we’ve left behind
More than childhood, more than time,
A new Sun rises–night expires;
The moving-finger,
fleeing fire–
Trembling, each word looks both ways
then moves onto a newborn page.

That is the madness of our lives,
to know that will fall to time.
Forever gone, for Heaven lost,
we give our life,
That is the cost.
And one by one–it’s true for all
Leaves look their best after they fall
Green is lovely
but the change,
the transformation in the rain
Draws us in because we know,
the scene is finished, yet the show,
Goes on–as it must go.

The past expires in the fire
we must not weep for time;
For conductor, in his bluster,
hath made Despair a crime.
So we arrange our quirky games
to keep felled leaves alive
And the embers we remember
does much as we define:
It pushes us, and focuses
the lens’ to let us see,
that we may stain a windowpane
to frame our fantasies.

When I was nine my father died,
I could have wept;
I could have cried,
Instead I played a game.
I’d say his name, cover my face,
walk in his room and pray,
when I uncover my eyes,
he’d reappear, he’d come alive;
My hands removed, I’d find, instead,
his portrait more the empty bed.
It never happened,
so I imagine,
at least I have my dreams.

Some times I see him while I’m reading,
I put away my book.
It’s just a pattern often scattered
and yet I always look.
And that mirage must give us pause,
to remind ourselves that someone else
looks at the stars through iron bars
with no fantasy to help.
Our memory quite eerily
can resurrect the dead

We know that hope, if truth be told,
is desire in a noble robe;
It’s all inside our head.
Yet to deny these soothing lies,
is yet more painful still,
There are some who come undone
some don’t want to heal.
And our fair Queen, in love with grief,
Would deny love just not to feel.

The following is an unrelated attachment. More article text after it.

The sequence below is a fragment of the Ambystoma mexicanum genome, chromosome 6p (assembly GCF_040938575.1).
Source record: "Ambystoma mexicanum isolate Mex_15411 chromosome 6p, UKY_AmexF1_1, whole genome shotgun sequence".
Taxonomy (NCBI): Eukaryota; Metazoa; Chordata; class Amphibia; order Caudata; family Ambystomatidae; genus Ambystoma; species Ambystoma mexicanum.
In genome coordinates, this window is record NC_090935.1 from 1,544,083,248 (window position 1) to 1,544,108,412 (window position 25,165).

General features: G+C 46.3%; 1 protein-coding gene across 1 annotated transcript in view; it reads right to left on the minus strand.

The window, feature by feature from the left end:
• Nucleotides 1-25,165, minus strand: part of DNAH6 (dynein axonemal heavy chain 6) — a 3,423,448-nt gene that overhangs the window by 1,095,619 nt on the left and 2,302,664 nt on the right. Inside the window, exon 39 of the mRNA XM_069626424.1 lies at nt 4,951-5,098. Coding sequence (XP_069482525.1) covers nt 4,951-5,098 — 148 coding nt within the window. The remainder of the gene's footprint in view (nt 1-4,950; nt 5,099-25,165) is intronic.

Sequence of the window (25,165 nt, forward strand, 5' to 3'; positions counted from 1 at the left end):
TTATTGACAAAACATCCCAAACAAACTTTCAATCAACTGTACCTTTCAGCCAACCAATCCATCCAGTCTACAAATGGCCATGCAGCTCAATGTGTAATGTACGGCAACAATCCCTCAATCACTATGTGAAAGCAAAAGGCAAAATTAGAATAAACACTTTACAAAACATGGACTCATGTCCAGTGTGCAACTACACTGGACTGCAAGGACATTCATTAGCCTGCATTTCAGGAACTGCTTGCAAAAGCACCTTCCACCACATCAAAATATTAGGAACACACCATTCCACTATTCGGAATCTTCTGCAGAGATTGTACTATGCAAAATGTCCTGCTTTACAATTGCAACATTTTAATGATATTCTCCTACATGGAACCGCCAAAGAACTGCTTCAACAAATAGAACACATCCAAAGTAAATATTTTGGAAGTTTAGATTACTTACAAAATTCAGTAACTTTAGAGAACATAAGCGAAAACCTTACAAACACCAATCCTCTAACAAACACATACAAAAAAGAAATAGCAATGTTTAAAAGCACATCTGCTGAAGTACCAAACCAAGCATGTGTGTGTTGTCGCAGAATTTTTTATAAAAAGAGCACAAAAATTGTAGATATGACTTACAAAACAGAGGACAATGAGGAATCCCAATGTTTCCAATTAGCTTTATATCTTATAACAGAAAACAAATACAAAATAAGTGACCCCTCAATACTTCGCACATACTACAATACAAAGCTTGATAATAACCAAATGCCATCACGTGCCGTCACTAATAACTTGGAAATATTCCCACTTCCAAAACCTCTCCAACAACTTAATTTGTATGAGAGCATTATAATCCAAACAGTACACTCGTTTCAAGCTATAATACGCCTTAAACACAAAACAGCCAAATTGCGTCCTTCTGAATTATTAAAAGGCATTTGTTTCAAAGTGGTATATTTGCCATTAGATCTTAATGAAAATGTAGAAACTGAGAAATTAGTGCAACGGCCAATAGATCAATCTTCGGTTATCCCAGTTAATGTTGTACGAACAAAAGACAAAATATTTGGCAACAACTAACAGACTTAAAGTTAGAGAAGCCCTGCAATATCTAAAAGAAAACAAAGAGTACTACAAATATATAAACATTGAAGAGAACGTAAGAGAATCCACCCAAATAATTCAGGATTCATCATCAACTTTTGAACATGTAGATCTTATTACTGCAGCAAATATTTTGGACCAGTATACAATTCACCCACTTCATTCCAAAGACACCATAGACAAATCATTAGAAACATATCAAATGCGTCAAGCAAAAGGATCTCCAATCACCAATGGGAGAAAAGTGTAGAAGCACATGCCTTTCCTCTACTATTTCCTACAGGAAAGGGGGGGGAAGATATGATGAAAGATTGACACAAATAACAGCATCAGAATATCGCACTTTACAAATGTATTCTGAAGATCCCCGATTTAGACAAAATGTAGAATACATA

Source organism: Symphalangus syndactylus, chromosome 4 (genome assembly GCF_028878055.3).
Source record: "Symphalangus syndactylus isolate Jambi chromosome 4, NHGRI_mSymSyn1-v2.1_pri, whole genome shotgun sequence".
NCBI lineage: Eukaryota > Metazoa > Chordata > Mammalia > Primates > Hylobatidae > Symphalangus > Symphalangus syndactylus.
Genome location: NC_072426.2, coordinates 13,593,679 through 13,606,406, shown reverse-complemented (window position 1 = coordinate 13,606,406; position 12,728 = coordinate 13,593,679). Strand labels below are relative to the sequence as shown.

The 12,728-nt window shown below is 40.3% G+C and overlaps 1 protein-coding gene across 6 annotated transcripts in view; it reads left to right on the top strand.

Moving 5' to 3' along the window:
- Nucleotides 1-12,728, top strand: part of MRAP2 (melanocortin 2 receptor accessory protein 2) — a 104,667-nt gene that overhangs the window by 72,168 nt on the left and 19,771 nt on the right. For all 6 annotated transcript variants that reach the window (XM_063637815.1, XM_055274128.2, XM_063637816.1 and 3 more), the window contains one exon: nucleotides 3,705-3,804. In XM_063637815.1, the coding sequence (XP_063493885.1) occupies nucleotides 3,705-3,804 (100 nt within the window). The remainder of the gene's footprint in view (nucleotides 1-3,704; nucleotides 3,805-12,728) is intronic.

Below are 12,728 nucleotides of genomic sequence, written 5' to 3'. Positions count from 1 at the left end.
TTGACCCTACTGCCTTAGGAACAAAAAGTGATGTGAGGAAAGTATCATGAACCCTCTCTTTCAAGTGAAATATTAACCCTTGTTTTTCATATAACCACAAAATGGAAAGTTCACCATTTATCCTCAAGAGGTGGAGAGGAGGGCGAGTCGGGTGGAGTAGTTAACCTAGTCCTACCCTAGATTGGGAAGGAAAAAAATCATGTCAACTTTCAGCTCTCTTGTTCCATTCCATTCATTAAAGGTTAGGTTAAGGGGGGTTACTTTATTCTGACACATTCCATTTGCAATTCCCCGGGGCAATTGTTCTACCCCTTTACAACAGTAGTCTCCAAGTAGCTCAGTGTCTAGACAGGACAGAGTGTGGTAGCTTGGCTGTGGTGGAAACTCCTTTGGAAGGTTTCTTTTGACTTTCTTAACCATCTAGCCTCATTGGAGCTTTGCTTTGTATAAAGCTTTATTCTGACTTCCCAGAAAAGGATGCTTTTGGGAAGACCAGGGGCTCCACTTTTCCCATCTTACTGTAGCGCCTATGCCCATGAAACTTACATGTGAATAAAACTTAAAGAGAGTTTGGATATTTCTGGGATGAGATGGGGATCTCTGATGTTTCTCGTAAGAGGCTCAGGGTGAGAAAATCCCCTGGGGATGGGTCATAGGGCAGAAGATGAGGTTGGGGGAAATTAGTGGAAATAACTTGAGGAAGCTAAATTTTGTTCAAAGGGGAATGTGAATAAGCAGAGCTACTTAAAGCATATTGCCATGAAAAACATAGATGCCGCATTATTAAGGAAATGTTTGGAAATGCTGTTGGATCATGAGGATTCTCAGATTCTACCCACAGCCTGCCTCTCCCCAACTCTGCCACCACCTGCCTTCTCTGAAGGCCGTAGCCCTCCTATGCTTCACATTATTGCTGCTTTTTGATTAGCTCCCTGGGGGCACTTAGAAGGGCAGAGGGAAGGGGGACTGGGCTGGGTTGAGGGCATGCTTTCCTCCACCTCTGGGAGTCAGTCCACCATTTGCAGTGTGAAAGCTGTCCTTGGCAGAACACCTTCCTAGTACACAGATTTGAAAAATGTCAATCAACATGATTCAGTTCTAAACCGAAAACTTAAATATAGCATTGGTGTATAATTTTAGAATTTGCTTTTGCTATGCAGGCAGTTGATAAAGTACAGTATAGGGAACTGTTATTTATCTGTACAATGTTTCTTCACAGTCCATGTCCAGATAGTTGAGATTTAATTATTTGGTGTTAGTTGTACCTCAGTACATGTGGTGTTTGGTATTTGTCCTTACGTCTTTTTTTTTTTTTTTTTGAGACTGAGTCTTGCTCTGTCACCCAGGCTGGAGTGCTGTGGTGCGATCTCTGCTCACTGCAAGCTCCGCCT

That is the reason Hope is treason;
and Faith is on the hill.
An overflowing wishing well
Is proof enough there is a hell.
So dedicated to a ghost,
They lose themselves,
they can’t move on;
As all are loyal to the Throne.
The Royalty may give for freed
the price is what they take;
They clean the vase until it breaks.

And all that noise is truly poison
Lost in the past, we’re stranded;
There is magic in this madness,
For it makes us Necromancers.
Who with some spell may defy hell,
From the grave onto the page,
from ashes to the canvas:
defying time line after line
We are the Necromancers
A painting, opera, or poem,
is life in a more lasting form;
And life being one brief season,
snow on the desert’s face
Calls on us who have the touch,
to replace the footprint
and leave in its place
A beacon that the lost may trace,
Through all of time, through history,
and reclaim what we were missing.

And those moments we thought stolen
Defying time and death,
we find them waiting,
Mother Mary,
we do not have to pray;
Though for you it may be noon,
For some a dying day,
In that last second, resurrection;
The end defines the play;
So last call–a pint for all!
The fire fades away.

Poem – the Death of Dawn, 18 November 2015

BRANDON K. NOBLES,
THE DEATH OF DAWN

I

In my dreams, sometimes it seems,
I do not wish to wake.
For in those dreams, I get to see